A recent paper from the New England Journal demonstrates that mammographic screening paradigms have had little effect on ultimate survival. Over three decades, screening all women from the age of forty on has identified 1.1 million more early stage breast cancers but we have not seen a concommitant decrease in the number of women presenting with advanced breast cancer. This indicates that we are identifying a lot of non-aggressive, relatively benign tumors with little potential for metastatic extension. The implication is that we are overtreating millions of women with unnecessary surgery, radiation, and chemotherapy for relatively benign, clinically insignificant mammographic findings.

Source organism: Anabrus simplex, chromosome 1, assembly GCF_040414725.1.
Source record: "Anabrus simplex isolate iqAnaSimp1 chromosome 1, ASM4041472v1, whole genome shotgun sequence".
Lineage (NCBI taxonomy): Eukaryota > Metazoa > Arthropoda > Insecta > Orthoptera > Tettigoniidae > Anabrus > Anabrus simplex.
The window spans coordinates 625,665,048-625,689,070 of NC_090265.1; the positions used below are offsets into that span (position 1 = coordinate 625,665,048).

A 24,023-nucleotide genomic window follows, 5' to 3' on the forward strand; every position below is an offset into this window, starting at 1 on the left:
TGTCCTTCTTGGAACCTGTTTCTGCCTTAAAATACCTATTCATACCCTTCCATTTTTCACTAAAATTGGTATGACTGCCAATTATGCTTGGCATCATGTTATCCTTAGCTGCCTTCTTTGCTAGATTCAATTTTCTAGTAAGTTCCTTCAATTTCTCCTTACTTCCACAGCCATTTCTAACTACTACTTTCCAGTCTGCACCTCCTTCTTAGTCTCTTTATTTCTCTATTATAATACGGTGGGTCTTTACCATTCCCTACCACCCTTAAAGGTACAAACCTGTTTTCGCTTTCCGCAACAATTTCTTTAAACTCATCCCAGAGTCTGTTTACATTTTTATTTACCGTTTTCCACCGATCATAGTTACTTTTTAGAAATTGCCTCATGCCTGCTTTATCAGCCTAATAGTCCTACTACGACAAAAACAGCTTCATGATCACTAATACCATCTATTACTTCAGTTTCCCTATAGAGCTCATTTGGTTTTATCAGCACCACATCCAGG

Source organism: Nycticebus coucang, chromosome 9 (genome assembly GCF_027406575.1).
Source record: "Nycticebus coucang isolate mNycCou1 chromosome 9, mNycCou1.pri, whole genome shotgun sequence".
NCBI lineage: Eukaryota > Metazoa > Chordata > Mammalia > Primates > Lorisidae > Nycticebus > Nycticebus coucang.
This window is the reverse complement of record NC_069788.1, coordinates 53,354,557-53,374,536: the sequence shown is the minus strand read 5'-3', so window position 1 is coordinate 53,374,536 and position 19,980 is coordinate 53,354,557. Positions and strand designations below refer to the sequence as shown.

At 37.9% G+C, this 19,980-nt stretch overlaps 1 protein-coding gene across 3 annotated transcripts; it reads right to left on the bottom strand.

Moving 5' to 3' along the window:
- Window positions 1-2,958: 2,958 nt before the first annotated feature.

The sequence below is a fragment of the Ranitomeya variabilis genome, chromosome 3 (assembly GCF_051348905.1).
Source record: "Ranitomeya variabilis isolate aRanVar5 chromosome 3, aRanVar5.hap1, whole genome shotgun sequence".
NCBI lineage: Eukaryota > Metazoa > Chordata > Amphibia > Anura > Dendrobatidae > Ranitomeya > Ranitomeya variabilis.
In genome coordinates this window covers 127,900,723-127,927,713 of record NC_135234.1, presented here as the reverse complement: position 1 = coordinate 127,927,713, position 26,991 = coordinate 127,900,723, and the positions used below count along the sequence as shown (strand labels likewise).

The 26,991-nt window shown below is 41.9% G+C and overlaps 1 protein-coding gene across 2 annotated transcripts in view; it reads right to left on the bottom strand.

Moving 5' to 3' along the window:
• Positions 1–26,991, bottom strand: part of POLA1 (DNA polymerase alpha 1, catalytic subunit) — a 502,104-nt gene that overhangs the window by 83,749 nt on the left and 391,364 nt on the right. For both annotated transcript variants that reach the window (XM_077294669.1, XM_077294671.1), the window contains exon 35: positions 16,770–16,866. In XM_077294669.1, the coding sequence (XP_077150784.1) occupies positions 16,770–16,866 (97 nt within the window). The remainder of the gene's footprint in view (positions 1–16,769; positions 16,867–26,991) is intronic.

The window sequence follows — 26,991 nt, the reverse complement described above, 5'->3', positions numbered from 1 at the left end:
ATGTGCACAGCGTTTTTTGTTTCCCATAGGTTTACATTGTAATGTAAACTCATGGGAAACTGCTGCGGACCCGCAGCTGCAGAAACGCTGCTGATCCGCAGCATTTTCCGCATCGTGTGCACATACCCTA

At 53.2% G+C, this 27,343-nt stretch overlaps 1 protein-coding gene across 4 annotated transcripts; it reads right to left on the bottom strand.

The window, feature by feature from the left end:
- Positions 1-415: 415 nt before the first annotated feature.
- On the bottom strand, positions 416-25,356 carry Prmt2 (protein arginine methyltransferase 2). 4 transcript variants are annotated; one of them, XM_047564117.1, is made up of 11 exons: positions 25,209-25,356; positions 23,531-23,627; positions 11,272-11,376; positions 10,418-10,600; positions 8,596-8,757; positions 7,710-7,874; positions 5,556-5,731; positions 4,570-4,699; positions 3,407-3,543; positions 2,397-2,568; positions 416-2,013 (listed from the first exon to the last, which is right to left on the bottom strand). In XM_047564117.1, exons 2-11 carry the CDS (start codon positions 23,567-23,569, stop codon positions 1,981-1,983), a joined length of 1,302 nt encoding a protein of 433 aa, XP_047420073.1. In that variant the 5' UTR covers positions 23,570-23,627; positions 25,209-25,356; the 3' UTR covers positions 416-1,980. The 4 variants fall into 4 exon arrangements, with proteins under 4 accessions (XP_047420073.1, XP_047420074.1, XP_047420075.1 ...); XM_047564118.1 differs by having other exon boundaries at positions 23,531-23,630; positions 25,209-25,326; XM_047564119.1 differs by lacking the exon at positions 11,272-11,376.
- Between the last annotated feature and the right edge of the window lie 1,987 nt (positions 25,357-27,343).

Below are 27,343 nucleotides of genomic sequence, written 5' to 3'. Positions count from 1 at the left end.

Of course there are those who certainly do benefit from earlier intervention, just not to the degree we previously thought (old standards proclaimed that screening mammograms reduced mortality in breast cancer by 25%). It is impossible right now to determine which women with microscopic pre-cancerous (DCIS) lesions are at higher risk for eventual transformation into aggressive, lethally invasive variants. The direction oncologic research needs to be focused on over the coming years is in the realm of genetics so, through the meticulous identification of certain proteins and genes, we can more fruitfully identify which tumors need the bazooka in the armamentarium and which can be safely observed without interventional therapy.